Reeling in the Years. 12 Years are Nothing (or Perhaps they Are)
It’s nothing new to say that buildings age over time. Or that, like people, they can age well or not so well. José María Echarte wrote an article in this blog about how to age well (and how to appreciate age). Today I want to talk about just the opposite.
A few days ago, I wanted to show some friends a building. We’d had a reunion and were in the neighbourhood, so I wanted to grab the opportunity to go with them to take a look at a building they hadn’t yet been able to see. I was sure they’d like it. A facilities building built sometime around 2007 by a very well-known and renowned firm, it had received a lot of publicity in its day, especially after winning a Mies van der Rohe Prize. It was also a building that I had enjoyed and admired at the time, but which I hadn’t revisited for many years.
However, my initial excitement gradually and increasingly gave way to disappointment when I saw how badly it had aged. By that I don’t mean it was now in a bad state of repair. With minor exceptions, like a wobbly bannister, that could be described as “old-age afflictions”, its appearance was essentially the same as the day it was inaugurated. There it stood, majestic as ever, dominating and enhancing its immediate surroundings and inviting us to go in. And yet for me there was something very different about it compared with the last time I’d seen it. Whereas before I envisaged the building’s impressive section plan as a vibrant nerve centre full of vitality, now I saw it as an incomprehensible empty space: a space ignored by the main users of the facilities it housed, who now preferred other, probably less spectacular but certainly more human, spaces nearby. Where before designer furniture assembled in situ suggested painstaking attention to detail, I now saw lockers that don’t close and cold sculptures on which employees have to work each day. Where before I saw suggestive spaces, I now saw volumes of air that need to be heated or cooled, and lost space. Where before I saw a beautiful glass façade, I now saw fixed, frameless panes of glass, thermal bridges impossible to clean and manifesting a total disregard for sustainability and maintenance.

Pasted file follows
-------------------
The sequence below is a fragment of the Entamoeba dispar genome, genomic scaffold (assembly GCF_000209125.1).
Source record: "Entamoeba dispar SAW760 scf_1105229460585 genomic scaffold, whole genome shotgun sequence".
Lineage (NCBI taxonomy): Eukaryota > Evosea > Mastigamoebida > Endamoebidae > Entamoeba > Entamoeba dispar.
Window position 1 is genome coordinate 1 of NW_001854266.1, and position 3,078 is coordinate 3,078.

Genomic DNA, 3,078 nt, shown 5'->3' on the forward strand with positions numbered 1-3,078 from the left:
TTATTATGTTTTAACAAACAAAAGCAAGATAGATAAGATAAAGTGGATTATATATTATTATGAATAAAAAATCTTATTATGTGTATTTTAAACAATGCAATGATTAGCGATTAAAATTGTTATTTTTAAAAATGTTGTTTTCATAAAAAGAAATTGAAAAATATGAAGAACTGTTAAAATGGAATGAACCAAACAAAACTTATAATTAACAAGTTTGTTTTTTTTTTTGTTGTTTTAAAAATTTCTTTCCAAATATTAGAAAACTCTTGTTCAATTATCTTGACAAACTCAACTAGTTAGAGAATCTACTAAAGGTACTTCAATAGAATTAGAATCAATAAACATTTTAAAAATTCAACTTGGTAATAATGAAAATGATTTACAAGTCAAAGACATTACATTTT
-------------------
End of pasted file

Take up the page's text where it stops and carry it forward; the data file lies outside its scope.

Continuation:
Some people will doubtless argue that it isn’t the building that has changed, but me. It’s not you, it’s me. That’s true… but only half true. I have changed, yes, but over the last 12 years so has almost everything: science, technology, politics, economics, society, and even climate! And yet the building has hardly changed at all (it is, after all, still in the early stages of its useful life). But that’s precisely where the problem lies: the whole building transmits values that are no longer ours. Every decision in its design reflects a scale of priorities from a golden age of architecture with which it’s now very difficult to be in agreement. Functionality, economy and sustainability are all subordinate to appearance and to the (poorly interpreted) creative capacity of its designers. The result is a building that’s difficult to maintain and use, where the users and owners are stuck with all the shortcomings and the designers receive all the awards and praise.
I once read that classics are (literary, musical, artistic, architectural) creations that remain valid despite their age. Today, however, a building like that would be unimaginable. That’s the problem. Or not.